Mechanical stresses generated by the actomyosin cytoskeleton can drive large-scale structural rearrangements and shape changes at cellular or multicellular scales.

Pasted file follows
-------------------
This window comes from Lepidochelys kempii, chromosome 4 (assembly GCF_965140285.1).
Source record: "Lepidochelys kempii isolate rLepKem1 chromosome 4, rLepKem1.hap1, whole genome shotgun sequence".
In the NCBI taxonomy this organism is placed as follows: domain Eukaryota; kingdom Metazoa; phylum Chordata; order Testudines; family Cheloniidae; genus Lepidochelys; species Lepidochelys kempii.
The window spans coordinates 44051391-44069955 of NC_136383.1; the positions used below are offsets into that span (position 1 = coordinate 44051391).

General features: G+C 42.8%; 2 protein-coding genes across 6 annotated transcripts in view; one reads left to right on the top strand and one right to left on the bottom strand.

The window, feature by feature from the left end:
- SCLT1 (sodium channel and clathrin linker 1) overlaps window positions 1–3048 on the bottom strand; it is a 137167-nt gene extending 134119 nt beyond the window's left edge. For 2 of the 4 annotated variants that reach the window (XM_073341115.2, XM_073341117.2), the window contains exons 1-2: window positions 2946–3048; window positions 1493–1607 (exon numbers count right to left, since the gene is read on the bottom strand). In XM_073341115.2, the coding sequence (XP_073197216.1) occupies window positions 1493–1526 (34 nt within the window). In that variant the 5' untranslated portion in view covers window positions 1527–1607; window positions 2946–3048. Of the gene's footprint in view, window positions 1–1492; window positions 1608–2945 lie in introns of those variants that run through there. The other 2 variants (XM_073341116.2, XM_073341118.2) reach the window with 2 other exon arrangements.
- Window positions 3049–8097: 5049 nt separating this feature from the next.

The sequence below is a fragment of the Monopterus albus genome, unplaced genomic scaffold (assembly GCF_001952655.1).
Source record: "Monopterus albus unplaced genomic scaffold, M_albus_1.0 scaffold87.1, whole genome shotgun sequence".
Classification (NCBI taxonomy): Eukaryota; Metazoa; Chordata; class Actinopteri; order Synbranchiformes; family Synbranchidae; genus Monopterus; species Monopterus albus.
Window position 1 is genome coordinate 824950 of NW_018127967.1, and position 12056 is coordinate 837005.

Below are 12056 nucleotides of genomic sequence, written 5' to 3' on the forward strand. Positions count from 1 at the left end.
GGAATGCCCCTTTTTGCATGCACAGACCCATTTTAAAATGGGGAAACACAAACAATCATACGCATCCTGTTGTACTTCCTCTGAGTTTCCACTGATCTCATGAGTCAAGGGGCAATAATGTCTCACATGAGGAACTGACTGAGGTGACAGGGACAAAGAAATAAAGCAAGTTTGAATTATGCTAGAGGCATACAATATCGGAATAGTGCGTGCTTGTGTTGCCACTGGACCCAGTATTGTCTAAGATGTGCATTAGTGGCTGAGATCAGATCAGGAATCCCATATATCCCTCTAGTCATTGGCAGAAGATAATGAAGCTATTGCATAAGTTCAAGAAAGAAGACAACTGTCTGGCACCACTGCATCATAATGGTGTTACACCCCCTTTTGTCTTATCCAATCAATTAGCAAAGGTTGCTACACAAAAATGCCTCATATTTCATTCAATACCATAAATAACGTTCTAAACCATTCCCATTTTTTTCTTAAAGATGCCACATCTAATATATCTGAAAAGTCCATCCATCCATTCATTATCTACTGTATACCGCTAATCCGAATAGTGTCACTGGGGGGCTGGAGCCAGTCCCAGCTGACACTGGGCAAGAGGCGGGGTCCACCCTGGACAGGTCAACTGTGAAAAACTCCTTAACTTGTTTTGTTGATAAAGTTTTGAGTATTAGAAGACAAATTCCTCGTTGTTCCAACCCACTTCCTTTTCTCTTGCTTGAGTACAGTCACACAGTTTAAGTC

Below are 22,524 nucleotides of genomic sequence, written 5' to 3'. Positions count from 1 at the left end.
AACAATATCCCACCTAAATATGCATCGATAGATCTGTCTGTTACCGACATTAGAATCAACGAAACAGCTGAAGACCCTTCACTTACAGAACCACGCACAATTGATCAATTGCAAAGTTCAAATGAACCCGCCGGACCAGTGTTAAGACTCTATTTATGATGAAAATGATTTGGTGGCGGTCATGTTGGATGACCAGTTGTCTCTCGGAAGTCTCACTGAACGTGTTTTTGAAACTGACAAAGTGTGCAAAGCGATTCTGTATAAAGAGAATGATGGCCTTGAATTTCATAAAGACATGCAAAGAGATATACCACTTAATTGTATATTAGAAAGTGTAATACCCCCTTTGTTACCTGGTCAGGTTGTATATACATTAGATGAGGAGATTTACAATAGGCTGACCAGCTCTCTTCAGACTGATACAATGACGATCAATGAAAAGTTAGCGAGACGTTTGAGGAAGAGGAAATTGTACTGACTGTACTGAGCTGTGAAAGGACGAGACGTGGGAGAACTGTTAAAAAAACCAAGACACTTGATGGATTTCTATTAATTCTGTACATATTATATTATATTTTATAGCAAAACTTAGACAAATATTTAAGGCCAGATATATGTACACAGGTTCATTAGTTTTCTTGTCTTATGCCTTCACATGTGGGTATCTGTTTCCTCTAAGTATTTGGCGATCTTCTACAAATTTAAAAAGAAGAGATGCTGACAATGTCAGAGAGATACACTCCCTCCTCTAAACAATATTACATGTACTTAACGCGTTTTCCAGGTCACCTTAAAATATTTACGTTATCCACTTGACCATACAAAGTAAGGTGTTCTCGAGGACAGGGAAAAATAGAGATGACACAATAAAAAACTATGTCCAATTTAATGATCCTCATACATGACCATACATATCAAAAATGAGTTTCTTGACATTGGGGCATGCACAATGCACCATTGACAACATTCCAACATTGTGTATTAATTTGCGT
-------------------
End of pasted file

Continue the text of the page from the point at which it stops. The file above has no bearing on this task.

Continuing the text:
At the University of Chicago MRSEC, Gardel and Dinner explore the mechanics of cytoskeletal materials in a controlled fashion by reconstituting actin filament networks in vitro with varying connectivity. The team developed novel measures to quantify the spatial structure of flow and deformation modes in these networks. The image shows fluorescent actin (grayscale) network containing the molecular motor myosin II which drives internal motions. Trajectories of individual actin bundles are shown in the rainbow trajectories, indicating short range correlation in motion, which is not observed across the sample. Analyses reveal microscopic features of flow in cytoskeletal materials and show that mechanically rigid networks can preserve ordered structures by transmitting uniaxial stresses whereas networks of compressible filaments contract into isotropic structures via cooperative buckling events and cannot maintain structural alignment.